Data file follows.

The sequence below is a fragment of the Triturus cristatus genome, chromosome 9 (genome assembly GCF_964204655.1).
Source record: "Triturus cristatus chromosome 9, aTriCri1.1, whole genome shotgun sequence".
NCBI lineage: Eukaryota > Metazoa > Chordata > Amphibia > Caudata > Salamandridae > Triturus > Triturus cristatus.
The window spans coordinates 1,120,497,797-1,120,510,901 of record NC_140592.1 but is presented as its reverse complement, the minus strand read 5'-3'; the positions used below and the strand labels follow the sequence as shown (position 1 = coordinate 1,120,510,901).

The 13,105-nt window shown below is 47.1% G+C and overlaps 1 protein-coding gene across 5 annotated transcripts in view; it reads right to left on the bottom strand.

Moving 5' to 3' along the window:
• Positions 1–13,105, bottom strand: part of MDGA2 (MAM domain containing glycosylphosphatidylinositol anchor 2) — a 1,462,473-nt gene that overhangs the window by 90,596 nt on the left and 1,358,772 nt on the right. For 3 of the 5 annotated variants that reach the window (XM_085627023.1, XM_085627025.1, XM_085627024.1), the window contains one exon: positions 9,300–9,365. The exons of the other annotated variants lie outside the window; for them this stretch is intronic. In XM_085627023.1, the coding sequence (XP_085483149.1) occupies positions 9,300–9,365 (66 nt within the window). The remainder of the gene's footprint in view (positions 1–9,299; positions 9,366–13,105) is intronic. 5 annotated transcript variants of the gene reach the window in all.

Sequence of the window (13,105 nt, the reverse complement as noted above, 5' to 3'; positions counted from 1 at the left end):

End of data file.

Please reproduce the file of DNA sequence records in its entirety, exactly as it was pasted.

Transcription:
The sequence below is a fragment of the Triturus cristatus genome, chromosome 9 (genome assembly GCF_964204655.1).
Source record: "Triturus cristatus chromosome 9, aTriCri1.1, whole genome shotgun sequence".
NCBI lineage: Eukaryota > Metazoa > Chordata > Amphibia > Caudata > Salamandridae > Triturus > Triturus cristatus.
The window spans coordinates 1,120,497,797-1,120,510,901 of record NC_140592.1 but is presented as its reverse complement, the minus strand read 5'-3'; the positions used below and the strand labels follow the sequence as shown (position 1 = coordinate 1,120,510,901).

The 13,105-nt window shown below is 47.1% G+C and overlaps 1 protein-coding gene across 5 annotated transcripts in view; it reads right to left on the bottom strand.

Moving 5' to 3' along the window:
• Positions 1–13,105, bottom strand: part of MDGA2 (MAM domain containing glycosylphosphatidylinositol anchor 2) — a 1,462,473-nt gene that overhangs the window by 90,596 nt on the left and 1,358,772 nt on the right. For 3 of the 5 annotated variants that reach the window (XM_085627023.1, XM_085627025.1, XM_085627024.1), the window contains one exon: positions 9,300–9,365. The exons of the other annotated variants lie outside the window; for them this stretch is intronic. In XM_085627023.1, the coding sequence (XP_085483149.1) occupies positions 9,300–9,365 (66 nt within the window). The remainder of the gene's footprint in view (positions 1–9,299; positions 9,366–13,105) is intronic. 5 annotated transcript variants of the gene reach the window in all.

Sequence of the window (13,105 nt, the reverse complement as noted above, 5' to 3'; positions counted from 1 at the left end):